Firmware/Linear Acceleration

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WIP: This is a Work In Progress

Physics of Motion



A change in position is motion. The speed of that change is velocity. Velocity is the first derivative of position with respect to time. That's why velocity is measured as distance/time.



A change in velocity is acceleration. Acceleration is the first derivative of velocity with respect to time. That's why acceleration is measured as <math>distance/time^2</math>.



A change in acceleration is called "jerk". Jerk is the first derivative of acceleration, the 2nd derivative of velocity, and the third derivative of position. Jerk is measured as <math>distance/time^3</math>.

Note: this is not the "jerk" value commonly used to smooth out movements on some firmware in the community.

Extruder pressure management

(FIXME: say a few words about how to control the extruder stepper while the other axes are accelerating. Perhaps a summary of "yet another firmware - pressure management / acceleration" and other emails in that thread.)

Trajectory Planning

Trajectory planning is the process of determining how to move the axes to achieve a desired motion or displacement. Higher speeds are possible on stepper motors only through acceleration. The math required to determine stepper times to effect an accelerated motion involves calculus. Some of this calculus is not algebraically solvable.

Constant Acceleration

To move the print head correctly, we need to convert acceleration into velocity and velocity into position. Most firmware uses Constant Acceleration. It is mostly good enough and the math used to turn acceleration and time into step timing estimates is simpler than that for variable acceleration planning. The constant acceleration results in a strictly linear velocity profile during the entire acceleration/deceleration phases. This allows much of the math required for the acceleration to be performed in advance of beginning the move.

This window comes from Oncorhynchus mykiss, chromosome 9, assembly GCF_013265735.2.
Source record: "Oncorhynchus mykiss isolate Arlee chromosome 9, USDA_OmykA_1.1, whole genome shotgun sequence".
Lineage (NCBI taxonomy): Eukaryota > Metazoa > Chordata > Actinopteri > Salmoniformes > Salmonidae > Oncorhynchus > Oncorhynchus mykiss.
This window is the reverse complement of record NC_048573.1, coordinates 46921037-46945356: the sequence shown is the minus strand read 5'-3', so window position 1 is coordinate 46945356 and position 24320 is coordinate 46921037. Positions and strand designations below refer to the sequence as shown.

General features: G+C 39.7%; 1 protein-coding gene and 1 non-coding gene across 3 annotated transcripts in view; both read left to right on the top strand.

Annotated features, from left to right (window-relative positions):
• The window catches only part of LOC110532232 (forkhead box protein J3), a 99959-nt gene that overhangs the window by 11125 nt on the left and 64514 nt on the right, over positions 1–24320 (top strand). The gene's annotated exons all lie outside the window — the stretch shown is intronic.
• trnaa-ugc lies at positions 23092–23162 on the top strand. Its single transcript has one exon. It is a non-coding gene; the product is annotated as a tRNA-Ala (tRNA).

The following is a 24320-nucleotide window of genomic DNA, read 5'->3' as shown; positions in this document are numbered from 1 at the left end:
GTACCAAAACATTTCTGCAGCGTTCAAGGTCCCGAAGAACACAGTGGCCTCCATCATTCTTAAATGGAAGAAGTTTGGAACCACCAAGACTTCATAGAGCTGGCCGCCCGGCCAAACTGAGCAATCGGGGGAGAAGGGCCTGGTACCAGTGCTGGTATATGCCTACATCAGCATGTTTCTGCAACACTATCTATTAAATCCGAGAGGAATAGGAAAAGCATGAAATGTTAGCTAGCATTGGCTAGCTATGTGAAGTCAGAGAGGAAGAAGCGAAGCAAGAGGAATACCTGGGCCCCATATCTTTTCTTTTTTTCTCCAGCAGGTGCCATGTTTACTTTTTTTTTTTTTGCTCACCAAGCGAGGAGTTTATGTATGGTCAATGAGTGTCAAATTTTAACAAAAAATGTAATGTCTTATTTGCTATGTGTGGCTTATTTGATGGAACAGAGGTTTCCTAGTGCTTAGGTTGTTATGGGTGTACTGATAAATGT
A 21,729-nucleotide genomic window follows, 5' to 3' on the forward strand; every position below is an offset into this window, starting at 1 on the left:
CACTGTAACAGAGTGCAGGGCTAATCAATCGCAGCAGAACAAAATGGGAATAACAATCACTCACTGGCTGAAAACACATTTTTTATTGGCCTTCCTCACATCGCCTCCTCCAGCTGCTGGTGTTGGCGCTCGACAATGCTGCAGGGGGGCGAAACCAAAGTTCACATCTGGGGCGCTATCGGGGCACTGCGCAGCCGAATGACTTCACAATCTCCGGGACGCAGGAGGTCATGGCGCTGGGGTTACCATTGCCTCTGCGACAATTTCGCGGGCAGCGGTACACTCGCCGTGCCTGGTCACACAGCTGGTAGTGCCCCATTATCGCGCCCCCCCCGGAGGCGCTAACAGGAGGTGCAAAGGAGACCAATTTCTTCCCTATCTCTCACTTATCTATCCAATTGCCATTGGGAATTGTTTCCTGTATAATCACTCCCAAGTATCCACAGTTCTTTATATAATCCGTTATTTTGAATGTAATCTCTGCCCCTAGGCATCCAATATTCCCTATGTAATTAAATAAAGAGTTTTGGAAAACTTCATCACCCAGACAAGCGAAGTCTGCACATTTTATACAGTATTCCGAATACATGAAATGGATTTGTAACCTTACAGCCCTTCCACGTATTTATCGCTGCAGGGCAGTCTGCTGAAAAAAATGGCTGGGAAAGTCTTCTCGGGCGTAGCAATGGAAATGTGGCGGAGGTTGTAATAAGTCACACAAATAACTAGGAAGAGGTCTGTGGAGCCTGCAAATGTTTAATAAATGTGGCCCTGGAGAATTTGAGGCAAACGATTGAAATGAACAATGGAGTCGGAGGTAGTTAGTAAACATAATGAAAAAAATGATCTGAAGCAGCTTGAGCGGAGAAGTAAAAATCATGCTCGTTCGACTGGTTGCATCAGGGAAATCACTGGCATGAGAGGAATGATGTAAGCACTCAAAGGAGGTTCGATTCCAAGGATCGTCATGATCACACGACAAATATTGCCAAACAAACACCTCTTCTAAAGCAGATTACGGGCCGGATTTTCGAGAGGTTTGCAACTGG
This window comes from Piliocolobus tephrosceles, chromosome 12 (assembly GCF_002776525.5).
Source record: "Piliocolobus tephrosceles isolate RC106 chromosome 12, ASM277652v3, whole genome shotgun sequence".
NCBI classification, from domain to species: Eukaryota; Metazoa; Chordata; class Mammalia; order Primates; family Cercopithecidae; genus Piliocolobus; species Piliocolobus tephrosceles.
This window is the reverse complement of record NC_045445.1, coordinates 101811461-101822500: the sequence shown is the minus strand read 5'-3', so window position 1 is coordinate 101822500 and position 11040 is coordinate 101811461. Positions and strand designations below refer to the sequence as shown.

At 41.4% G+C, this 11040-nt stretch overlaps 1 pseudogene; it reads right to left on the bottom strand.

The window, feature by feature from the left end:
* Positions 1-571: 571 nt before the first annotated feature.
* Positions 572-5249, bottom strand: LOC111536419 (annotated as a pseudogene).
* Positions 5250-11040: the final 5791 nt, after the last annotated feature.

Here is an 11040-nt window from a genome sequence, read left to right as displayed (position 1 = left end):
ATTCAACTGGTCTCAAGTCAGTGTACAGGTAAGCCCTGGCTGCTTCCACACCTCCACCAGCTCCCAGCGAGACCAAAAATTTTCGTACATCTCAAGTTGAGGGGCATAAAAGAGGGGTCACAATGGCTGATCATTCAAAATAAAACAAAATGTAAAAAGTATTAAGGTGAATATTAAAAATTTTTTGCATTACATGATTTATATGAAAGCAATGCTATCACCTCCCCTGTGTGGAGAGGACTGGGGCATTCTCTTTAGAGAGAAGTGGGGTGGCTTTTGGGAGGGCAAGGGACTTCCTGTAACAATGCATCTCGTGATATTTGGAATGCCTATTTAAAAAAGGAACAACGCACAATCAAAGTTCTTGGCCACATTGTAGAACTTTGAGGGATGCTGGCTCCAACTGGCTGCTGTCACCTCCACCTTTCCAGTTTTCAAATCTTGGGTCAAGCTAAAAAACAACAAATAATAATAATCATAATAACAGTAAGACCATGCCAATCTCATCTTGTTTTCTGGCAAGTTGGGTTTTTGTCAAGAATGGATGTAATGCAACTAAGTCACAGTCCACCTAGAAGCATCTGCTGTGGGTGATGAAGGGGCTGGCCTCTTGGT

Constant acceleration Position change during constant acceleration

Linear Acceleration

Velocity planning using linear acceleration requires slightly more complicated math to calculate the stepper timings. It is difficult or impossible to do the required math in real-time on most microcontrollers. There are methods to estimate the correct values, but the precise answer can be attained only analytically (trial and error). There are small errors which accumulate over time when estimations are used, but these can be corrected by determining the error during the movement and compensating for it. More interestingly we can ignore the slight errors in precise step-time and simply ensure that we continue to hit each desired step-time within an acceptably small window.

Linear acceleration Position change during linear acceleration

Curved Acceleration

The velocity path can be calculated on the fly as the piece-wise integration of some linear acceleration value, or it can be a pre-calculated linear velocity ramp, the integral of some constant acceleration value. Often a linear approximation to some complex curve is good enough for our needs.

I am hoping to use it to approximate the velocity curve discussed in this paper (PDF) on exponential velocity planning. The main goal of this complex exponential acceleration planning is to produce smooth, continuous movements free of sudden acceleration changes (jerk). But there are some other interesting ideas to come out of this paper, too.

Infinite jerk

The problem with constant acceleration is infinite jerk. When you go from zero acceleration to max acceleration in zero time, you experience infinite jerk. It's not really infinite, because real physics gets in the way. But the software tries to impart infinite jerk, and the hardware does its best to comply.

Any time the acceleration curve is discontinuous (broken), there is an instantaneous (theoretically infinite) jerk imparted on the machine. This causes stress on the machine parts and over time can damage or wear out the hardware prematurely.

One way to solve this is to use a trapezoidal acceleration profile. In this profile acceleration is a continuous function, but its slope, aka "Jerk", is not. But Jerk is then constant, at least, and not infinite. The resulting velocity profile is smoothed out, and our position plan is even smoother.

<image of constant Jerk, trapezoidal acceleration, smooth velocity>


Stepper motor approximation

<Discussion of the Austin paper>

Manual integration

Here I plan to present a method to achieve linear acceleration through iterative real-time integration of the velocity curve. What we want to do is to calculate the precise time of the next step of the stepper motor. We cannot calculate this value exactly in real-time, but we can estimate it, and we can measure when the real moment has passed. If we do this frequently enough then the window within which we will actually step will be acceptably small that the physics of the motor itself will hide our mistakes; inductance and microstepping are quite forgiving.

<image showing estimated step time, true "ideal" step time, and measured error>